Jump to ContentJump to Main Navigation
Project PlowshareThe Peaceful Use of Nuclear Explosives in Cold War America$
Users without a subscription are not able to see the full content.

Scott Kaufman

Print publication date: 2012

Print ISBN-13: 9780801451256

Published to Cornell Scholarship Online: August 2016

DOI: 10.7591/cornell/9780801451256.001.0001

Show Summary Details
Page of

PRINTED FROM Cornell University Press SCHOLARSHIP ONLINE (www.cornell.universitypressscholarship.com). (c) Copyright University of Cornell University Press, 2021. All Rights Reserved. An individual user may print out a PDF of a single chapter of a monograph in Cornell for personal use. date: 24 September 2021

Dead as a Doornail

Dead as a Doornail

Chapter:
(p.196) 9 Dead as a Doornail
Source:
Project Plowshare
Author(s):

Scott Kaufman

Publisher:
Cornell University Press
DOI:10.7591/cornell/9780801451256.003.0009

This chapter looks at how the United States became dependent on imported oil, half of which came from Middle East. This was an issue since the Soviet Union maintained close ties with Arab countries and might try to manipulate their oil export policies. In addition, Arab nations implemented an embargo on oil exports to three nations, including the United States. Yet, even without an embargo, the possibility of Americans' ever increasing demand for fuel threatened to diminish US reserves, thus raising prices. The question was whether it was possible to increase those reserves, which might simultaneously curb dependence on foreign energy sources. In response, Senator Clifford Hansen suggested using the Plowshare program. By proving that Plowshare was safe, utilitarian, and legal, its proponents might finally convince the government to stop cutting funding for it.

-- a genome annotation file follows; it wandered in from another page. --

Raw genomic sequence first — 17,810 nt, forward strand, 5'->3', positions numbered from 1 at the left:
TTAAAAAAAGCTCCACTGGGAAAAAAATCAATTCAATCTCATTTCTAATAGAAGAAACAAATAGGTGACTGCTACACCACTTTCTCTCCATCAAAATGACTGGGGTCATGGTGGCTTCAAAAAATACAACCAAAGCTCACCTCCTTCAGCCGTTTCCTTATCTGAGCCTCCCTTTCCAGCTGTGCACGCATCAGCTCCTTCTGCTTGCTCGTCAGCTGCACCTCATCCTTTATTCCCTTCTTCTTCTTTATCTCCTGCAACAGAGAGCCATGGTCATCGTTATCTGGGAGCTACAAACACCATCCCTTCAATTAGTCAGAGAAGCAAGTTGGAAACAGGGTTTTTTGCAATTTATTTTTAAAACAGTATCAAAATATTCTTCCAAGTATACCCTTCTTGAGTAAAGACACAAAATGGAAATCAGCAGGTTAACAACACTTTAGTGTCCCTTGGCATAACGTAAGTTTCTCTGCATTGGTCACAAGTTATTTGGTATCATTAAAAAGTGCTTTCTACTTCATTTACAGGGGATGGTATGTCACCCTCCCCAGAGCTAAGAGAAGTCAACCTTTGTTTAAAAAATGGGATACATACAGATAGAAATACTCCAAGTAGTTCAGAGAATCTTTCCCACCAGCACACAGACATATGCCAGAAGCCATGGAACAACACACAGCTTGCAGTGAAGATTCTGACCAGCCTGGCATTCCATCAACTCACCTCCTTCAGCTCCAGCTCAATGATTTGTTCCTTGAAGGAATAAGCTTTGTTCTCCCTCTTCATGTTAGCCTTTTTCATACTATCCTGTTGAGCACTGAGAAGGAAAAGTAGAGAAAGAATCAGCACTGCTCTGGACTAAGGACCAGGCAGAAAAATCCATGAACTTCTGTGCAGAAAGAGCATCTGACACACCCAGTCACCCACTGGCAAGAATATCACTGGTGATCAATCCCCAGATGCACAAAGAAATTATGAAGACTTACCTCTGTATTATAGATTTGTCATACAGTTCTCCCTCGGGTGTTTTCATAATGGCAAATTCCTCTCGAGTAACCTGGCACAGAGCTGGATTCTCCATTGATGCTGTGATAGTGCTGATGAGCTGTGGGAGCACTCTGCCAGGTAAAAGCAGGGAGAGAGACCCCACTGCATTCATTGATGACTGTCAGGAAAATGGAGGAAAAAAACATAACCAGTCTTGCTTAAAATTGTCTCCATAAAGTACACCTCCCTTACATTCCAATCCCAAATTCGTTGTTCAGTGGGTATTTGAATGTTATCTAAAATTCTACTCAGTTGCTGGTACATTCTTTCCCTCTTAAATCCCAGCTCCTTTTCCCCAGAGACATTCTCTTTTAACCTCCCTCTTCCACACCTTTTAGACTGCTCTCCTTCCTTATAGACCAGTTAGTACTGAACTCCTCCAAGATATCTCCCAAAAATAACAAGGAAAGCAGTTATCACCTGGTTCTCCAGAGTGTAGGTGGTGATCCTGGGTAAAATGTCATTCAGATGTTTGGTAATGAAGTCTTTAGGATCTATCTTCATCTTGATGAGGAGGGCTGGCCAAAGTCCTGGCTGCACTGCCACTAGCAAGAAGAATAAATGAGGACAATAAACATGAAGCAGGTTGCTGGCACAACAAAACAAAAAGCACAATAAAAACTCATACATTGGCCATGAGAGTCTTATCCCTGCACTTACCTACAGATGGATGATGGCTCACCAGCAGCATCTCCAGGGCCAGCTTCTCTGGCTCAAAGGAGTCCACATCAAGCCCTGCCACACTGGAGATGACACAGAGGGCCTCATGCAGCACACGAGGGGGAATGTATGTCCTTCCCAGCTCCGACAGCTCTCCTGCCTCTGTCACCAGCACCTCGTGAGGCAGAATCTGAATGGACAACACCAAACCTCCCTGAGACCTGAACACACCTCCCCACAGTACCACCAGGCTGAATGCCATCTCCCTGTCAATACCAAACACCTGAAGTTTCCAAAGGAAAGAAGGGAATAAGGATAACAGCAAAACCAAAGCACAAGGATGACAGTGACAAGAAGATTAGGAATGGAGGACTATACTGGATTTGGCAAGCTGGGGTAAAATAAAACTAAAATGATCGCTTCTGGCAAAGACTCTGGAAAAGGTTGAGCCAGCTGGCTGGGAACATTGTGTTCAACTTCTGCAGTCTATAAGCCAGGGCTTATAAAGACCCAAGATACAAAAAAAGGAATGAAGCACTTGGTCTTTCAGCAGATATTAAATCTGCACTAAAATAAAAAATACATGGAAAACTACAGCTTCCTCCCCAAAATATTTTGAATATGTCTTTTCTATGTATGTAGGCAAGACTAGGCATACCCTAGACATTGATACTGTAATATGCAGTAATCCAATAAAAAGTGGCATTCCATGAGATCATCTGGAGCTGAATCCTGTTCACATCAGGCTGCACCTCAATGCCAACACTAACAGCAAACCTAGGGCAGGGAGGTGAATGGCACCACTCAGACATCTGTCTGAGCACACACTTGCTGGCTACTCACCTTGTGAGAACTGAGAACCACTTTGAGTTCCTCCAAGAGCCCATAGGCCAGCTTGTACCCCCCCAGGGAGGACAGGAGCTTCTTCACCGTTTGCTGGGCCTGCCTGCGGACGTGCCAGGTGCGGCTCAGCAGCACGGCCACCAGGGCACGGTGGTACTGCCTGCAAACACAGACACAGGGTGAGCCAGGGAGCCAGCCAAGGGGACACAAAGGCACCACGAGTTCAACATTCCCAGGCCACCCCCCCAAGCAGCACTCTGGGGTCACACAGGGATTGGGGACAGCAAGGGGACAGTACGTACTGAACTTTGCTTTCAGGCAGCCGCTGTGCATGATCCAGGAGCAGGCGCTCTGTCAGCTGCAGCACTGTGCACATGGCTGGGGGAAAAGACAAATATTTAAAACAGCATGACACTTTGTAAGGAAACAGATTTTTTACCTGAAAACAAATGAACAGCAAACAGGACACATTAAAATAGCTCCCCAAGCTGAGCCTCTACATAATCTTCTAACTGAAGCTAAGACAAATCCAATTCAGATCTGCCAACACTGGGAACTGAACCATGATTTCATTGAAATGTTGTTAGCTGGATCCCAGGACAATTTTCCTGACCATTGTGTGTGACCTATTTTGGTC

Keywords:   imported oil, Middle East, Arab nations, embargo, US reserves, foreign energy sources, Senator Clifford Hansen, Plowshare

Cornell Scholarship Online requires a subscription or purchase to access the full text of books within the service. Public users can however freely search the site and view the abstracts and keywords for each book and chapter.

Please, subscribe or login to access full text content.

If you think you should have access to this title, please contact your librarian.

To troubleshoot, please check our FAQs, and if you can't find the answer there, please contact us.